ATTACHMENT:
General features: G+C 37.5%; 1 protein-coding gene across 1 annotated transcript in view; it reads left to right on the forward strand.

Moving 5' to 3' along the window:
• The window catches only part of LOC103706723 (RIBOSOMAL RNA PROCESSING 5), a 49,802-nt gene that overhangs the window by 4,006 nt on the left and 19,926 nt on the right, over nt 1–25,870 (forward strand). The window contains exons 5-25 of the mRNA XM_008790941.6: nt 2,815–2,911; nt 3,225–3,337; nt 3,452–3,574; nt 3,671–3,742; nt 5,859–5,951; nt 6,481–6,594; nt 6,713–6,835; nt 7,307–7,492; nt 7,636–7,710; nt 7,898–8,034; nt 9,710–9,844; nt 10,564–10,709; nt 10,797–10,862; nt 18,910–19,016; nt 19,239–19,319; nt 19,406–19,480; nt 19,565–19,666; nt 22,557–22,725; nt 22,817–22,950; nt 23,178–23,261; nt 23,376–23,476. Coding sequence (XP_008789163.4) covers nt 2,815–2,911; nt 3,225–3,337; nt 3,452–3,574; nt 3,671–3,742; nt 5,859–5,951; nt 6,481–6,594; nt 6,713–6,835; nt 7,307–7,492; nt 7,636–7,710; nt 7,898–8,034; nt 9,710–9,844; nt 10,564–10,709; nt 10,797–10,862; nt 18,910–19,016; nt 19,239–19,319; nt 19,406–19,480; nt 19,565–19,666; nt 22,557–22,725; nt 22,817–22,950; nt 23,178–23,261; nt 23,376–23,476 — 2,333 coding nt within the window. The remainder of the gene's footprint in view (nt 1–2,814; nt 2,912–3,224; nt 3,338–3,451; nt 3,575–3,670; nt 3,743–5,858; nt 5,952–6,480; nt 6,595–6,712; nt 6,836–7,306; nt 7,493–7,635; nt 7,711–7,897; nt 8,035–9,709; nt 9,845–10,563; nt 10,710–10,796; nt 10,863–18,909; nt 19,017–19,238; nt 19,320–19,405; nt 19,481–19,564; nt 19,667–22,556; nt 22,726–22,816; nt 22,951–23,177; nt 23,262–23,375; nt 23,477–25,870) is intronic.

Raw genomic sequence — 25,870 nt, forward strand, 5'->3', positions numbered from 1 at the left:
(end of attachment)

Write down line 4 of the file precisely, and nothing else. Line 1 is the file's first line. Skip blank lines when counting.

Raw genomic sequence — 25,870 nt, forward strand, 5'->3', positions numbered from 1 at the left: